Clearly, the 4IR has the potential to improve quality of life and raise income levels for people the world over. Already, we are seeing great improvements in how consumers transact with companies and consume products and services such as music, travel, transportation, and so on. Organizations which undertook digital transformation to accelerate their business activities, processes, competencies, and models by fully leveraging on digital technologies have reported huge gains in productivity, customer engagement, and ultimately profits. On a macro level, the 4IR will bring down transportation and communication costs, make logistics and global supply chains more effective, and drive down the of trade will, which will lead to opening of new markets and ultimately economic growth.

Like the revolutions that preceded it, the Fourth Industrial Revolution has the potential to raise global income levels and improve the quality of life for populations around the world. To date, those who have gained the most from it have been consumers able to afford and access the digital world; technology has made possible new products and services that increase the efficiency and pleasure of our personal lives. Ordering a cab, booking a flight, buying a product, making a payment, listening to music, watching a film, or playing a game—any of these can now be done remotely.

In the future, technological innovation will also lead to a supply-side miracle, with long-term gains in efficiency and productivity. Transportation and communication costs will drop, logistics and global supply chains will become more effective, and the cost of trade will diminish, all of which will open new markets and drive economic growth.

Like the other revolutions that preceded, the 4IR has potential downsides and challenges. One is the threat of displacement of labor due to AI. A specific example is the potential of AI to wipe out the 900,000 call center jobs in the Philippines in 3 to 5 years. Organizations which lag in digital transformation will suffer business declines, if not, outright closure, such as the recent casualty with Toys R Us.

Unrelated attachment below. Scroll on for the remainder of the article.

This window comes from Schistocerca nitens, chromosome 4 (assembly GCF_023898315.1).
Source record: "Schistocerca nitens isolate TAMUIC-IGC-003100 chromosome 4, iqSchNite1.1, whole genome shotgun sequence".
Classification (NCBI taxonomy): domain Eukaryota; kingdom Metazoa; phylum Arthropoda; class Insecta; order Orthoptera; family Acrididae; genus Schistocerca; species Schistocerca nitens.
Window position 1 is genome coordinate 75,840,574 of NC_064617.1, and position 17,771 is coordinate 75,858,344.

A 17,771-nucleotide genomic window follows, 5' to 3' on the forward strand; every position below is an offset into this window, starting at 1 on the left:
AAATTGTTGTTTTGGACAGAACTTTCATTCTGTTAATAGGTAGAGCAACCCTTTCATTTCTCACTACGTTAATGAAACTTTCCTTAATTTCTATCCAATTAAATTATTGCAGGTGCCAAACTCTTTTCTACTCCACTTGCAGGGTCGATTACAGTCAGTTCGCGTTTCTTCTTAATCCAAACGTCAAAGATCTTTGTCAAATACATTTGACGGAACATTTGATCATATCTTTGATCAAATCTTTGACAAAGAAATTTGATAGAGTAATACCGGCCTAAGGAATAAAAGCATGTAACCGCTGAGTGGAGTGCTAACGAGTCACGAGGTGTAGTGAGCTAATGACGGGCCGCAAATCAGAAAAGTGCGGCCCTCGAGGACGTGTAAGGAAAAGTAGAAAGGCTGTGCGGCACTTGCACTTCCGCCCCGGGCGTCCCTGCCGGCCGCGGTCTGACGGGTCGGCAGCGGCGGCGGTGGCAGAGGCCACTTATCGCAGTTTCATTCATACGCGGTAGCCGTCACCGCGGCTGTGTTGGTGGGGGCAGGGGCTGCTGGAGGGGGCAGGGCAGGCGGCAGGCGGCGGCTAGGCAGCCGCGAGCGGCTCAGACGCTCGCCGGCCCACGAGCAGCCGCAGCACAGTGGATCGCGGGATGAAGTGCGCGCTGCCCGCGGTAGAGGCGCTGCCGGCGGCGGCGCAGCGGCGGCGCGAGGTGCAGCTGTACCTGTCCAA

So, the provocative question now is – is our country ready for the 4IR? We haven’t even fully capitalized on the Third Industrial Revolution, the here comes the Fourth! Internet is still costly and relatively spotty and slow, our educational system and workforce are unprepared, and many organizations lag in their digital transformation initiatives. The answer is no, we are not ready. But this is an urgent wake up call to all sectors to organize, gather up, and prepare for this coming tidal wave of change.

The opinions expressed here are the views of the writer and do not necessarily reflect the views and opinions of FINEX. The author may be emailed at This e-mail address is being protected from spambots. You need JavaScript enabled to view it . The author is the President of The Engage Philippines and Hungry Workhorse, and Co- Founder of Caucus Inc. He is the Chairman of the ICT Committee of the Financial Executives Institute of the Philippines (FINEX). He teaches strategic management in the MBA Program of De La Salle University. He is also an Adjunct Faculty of the Asian Institute of Management